Why The Cable Bundle Is Changing, But Not Going Away

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Includes: AMCX, AMZN, ATUS, CHTR, CMCSA, DISCK, NFLX, VZ
by: Chad Brand
Summary

Cable operators like Comcast are transforming their traditional bundle offerings to adapt to changing viewing habits.

While consumers who don't want cable channels will cut the cord, plenty of households will continue to find valuable offerings.

My household is a perfect example and I will show you why.

I have a front row seat to the shift away from the traditional cable bundle, as many of my friends and family have cut the cord and rely on their local cable operator for high-speed broadband internet access only. While not technically a "millennial" those included in my under-40 demographic group often have enough to watch by simply paying for Netflix (NFLX) and HBO, coupled with their Amazon (AMZN) Prime membership which includes plenty of video-watching options.

Before we declare the basic cable channel lineup dead, it is important to understand that there are many households, of all ages, that still want to watch stuff on cable. For instance, I am not willing to stop watching favorites like Better Call Saul on AMC (AMCX) and my wife loves her cooking shows on Food Network, owned by Discovery (DISCK). While we are not willing to pay any price the likes of Comcast want to charge for these stations, the combination of a good price and impressive technology (X1 from Xfinity is very impressive, in my view).

Cable Lovers Save Minimally With OTT Services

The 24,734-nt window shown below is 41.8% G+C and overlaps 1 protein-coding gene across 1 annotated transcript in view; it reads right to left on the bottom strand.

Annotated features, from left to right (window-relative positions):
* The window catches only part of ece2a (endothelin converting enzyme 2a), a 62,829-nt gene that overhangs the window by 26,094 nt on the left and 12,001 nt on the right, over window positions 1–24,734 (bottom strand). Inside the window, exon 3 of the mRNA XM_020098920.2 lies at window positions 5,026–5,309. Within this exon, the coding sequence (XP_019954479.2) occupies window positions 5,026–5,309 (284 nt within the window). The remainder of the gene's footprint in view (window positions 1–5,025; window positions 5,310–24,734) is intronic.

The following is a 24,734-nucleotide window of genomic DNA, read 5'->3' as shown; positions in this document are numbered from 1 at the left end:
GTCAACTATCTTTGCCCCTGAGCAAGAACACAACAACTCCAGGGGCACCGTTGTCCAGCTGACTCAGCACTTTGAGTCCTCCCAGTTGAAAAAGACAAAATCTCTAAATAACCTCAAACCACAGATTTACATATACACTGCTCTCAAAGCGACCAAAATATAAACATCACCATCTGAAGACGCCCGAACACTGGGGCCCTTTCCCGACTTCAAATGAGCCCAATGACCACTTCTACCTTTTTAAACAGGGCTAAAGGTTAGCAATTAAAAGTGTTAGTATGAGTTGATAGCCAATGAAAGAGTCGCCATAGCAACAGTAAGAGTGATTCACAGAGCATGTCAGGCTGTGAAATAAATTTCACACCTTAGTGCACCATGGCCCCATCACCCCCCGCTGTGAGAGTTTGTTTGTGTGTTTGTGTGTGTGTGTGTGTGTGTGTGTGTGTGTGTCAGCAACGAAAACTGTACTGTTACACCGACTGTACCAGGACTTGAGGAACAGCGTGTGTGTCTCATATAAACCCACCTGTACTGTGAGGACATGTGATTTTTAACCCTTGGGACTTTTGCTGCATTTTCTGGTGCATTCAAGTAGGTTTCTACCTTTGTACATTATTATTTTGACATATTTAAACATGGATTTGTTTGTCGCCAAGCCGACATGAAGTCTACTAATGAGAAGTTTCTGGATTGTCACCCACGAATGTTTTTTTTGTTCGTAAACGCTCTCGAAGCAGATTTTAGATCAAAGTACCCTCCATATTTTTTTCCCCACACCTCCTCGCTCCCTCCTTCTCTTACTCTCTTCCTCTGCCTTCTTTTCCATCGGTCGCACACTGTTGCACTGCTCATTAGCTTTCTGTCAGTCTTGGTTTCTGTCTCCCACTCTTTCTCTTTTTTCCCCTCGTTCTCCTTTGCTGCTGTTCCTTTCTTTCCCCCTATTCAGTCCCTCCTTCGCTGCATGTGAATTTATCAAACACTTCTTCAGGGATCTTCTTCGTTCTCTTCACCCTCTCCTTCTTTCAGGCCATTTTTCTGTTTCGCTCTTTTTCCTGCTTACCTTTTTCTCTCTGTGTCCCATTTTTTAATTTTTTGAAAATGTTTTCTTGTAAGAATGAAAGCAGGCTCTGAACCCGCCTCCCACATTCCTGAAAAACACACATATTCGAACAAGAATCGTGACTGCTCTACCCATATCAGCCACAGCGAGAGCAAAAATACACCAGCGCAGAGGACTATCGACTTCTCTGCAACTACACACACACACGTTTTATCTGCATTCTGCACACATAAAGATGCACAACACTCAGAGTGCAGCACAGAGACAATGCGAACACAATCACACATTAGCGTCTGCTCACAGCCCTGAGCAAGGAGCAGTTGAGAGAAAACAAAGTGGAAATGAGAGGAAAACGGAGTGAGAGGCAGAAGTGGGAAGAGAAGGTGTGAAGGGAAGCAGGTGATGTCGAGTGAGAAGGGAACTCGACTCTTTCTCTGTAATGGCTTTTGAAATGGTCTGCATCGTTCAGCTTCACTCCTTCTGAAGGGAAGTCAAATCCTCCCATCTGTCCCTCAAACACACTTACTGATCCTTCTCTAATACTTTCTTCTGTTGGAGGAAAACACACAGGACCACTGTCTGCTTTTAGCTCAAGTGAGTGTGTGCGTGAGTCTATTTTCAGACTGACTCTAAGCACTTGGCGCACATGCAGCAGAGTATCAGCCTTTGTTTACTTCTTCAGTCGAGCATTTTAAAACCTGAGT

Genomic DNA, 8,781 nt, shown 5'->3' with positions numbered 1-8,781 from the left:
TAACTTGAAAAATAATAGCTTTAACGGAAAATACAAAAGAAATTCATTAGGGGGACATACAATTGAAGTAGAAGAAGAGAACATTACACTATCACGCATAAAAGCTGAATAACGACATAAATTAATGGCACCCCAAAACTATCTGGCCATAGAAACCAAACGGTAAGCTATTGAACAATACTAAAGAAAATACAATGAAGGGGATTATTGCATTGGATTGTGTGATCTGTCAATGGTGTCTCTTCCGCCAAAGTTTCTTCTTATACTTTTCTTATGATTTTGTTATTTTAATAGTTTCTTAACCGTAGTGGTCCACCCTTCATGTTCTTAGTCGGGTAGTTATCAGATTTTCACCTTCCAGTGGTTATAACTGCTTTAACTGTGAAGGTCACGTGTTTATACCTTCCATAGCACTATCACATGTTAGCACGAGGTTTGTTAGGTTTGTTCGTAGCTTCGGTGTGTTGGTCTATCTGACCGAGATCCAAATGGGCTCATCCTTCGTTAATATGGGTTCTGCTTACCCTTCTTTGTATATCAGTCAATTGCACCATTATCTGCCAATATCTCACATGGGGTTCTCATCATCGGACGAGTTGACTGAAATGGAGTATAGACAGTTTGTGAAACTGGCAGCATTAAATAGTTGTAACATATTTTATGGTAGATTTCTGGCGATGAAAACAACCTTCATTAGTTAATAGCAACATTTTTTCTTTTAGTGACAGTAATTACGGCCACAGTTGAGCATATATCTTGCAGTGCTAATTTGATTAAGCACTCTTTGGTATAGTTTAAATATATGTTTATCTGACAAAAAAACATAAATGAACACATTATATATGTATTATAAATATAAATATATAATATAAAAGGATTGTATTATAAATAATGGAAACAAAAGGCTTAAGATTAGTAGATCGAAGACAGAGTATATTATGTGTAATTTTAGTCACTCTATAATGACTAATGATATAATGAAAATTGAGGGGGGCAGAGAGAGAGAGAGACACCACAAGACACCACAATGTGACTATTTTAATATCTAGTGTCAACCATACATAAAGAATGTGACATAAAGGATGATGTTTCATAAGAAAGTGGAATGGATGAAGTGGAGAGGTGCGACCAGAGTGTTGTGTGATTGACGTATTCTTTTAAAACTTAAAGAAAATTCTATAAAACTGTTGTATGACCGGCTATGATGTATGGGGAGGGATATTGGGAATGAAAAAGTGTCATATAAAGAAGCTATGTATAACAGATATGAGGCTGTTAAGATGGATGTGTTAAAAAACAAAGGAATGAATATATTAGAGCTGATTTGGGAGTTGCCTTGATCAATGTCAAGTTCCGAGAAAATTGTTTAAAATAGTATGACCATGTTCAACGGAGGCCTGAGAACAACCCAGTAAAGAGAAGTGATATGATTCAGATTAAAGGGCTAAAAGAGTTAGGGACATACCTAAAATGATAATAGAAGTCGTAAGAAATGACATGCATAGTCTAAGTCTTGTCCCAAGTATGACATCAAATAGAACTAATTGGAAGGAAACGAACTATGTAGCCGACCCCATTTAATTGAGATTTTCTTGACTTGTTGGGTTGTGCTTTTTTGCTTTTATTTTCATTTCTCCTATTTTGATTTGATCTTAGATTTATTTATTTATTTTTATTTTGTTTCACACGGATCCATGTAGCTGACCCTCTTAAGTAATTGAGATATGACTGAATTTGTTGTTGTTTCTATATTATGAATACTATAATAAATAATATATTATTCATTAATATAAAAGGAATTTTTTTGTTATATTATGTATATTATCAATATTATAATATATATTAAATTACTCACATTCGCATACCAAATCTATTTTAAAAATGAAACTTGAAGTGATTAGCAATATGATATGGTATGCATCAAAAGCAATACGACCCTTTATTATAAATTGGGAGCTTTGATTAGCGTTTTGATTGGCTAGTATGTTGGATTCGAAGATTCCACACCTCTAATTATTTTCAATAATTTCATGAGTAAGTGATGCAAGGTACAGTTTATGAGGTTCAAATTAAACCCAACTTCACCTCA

So why do I find the cable bundle to still provide value to my family? Well, to start with if we went to a broadband-only cable bill, we would be paying a heck of a lot of money. Here in Seattle, our current 150 mbps internet service, unbundled, would run us $80 per month plus taxes and fees. Contrast that with our current cable bundle, which includes more than 100 channels, which costs us $149 per month including taxes and fees. The cable portion is only an incremental $60 per month, or so, for two outlets across our home.

That incremental $60 for cable may seem high, depending on what over-the-top options may interest certain consumers. Many services are increasing prices fairly early in their lifecycle, though. DirecTV Now, Hulu with Live TV, and YouTube TV are all $40 per month plus taxes/fees and include fewer channels. All in all, a $20 monthly savings is not overly convincing, considering it means potentially losing some channels you prefer to keep.

For those who prefer to go the HBO Go + Netflix route and lose basic cable channels, the price is still going to be around $30 per month. The savings are really not all that earth-shattering, which is why it is unlikely that cable penetration is going to dramatically fall.

The Price Gap Narrows Further With Mobile Phone Service Included

To be sure, there are millions of families who would love to save $20 or $30 per month on their TV and Internet packages. With the likes of Comcast (CMCSA) and Charter (CHTR) inking deals with Verizon (VZ) to lease their cellular network, they can offer wonderful deals for wireless customers.